Lectures 11 and 12: Investing in Futures
NOTE: These notes can be read in conjunction with the pdfs of Lecture 11 powerpoint slides. The week numbers in the powerpoint slides are different to the lecture numbers used here because of public holidays.
The original plan was to spend two lectures on Chapter 6, Take Back Finance: Investing in Futures. However, we spent only one week on the chapter and used the second week to do some detailed work on the case studies (as I was concerned that the case studies were being left to the last minute, see more on this below).
Because we only spent one week on Chapter 6, I said there would be a question based on Chapter 6 in the exam (and there was!).
In this lecture, we covered three main points.
FIRST, what does it mean to invest for the future? We covered this by looking at three examples from Chapter 6: La Caja Laboral (pages 162 to 163 and pages 166 to 167); Kerala, in India (pages 169 to 170) and Norway (pages 170 to 171) (Slides 1 to 6). We broke students into small groups to read about one example per group, do a little bit of research on the example (using their mobile devices) and then present the example and what they found in their research to the rest of the class.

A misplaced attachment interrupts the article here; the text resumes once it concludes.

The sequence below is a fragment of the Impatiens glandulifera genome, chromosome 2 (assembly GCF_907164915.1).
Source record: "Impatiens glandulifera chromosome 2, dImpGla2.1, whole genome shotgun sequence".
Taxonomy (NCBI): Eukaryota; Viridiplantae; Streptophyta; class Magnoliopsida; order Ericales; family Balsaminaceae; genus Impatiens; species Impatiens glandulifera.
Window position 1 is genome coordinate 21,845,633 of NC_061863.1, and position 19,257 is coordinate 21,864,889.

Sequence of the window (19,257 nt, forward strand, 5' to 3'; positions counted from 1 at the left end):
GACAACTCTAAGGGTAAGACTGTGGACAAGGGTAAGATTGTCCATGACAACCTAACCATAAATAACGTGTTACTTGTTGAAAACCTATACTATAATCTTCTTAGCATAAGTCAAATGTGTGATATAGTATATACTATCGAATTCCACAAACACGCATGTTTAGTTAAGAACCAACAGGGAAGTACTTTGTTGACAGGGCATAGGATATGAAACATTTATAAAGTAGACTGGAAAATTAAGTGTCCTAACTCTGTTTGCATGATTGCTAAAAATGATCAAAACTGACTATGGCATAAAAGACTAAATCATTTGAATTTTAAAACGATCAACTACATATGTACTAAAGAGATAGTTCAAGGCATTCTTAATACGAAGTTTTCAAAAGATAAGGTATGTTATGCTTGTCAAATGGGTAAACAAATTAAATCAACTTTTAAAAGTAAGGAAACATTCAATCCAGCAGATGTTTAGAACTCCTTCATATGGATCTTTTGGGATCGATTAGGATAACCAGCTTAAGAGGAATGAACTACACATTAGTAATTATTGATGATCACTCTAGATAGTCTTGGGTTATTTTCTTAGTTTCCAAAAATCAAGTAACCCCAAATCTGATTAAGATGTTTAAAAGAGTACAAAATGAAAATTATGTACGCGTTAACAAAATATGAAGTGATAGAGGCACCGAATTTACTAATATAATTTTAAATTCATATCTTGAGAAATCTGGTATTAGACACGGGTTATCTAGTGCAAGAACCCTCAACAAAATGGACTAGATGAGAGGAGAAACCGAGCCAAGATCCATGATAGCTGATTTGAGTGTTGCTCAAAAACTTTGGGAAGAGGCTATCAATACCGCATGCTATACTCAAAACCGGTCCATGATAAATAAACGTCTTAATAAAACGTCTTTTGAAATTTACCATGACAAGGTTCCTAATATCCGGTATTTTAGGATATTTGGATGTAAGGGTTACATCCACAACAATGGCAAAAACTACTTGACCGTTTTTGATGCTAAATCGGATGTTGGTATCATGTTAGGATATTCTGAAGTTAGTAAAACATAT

SECOND, what’s Social Return on Investment (SROI)? We introduced SROI as one way that people are trying to think about the social returns that can be generated through investments. We discussed this based on the example of Homeboy Industries (pages 173 to 174), which we had also discussed in Lecture 5 on taking back business (see Point 3) (Slides 7 to 8).
THIRD, what’s Community Economy Return on Investment (CEROI)? We then looked at CEROI as an extension of SROI that takes a longer-term view of investment outcomes, and moves away from simply calculating returns in terms of monetary outcomes (Slides 9 to 10). We got the students working in pairs to describe to each other their case study in terms of CEROI. Each student then had to present the other student’s case study to the rest of the class. This is a hard exercise to do, and we found that it was easiest for students to start with the community economy returns that are being generated by their case study and to then think about the community economy investments that are producing these returns (Slide 11).
I was really pleased that one student (Jamie) used the CEROI as the basis for her case study, the Long Valley Eco-Paddy Rice CSA (see her Visual Presentation and Final Report).
Note that although we did not directly work through the Taking Back Finance, Chapter 6 Tool, this tool was in the back of my mind for this lecture.
We used Lecture 12 to do some detailed work on the case studies (as I was concerned that the case studies were being left to the last minute). You can read about the Case Study Fishbowl we used in Lecture 12 to get the students moving on their case studies, and there’s more on the Case Studies in the Assessment section).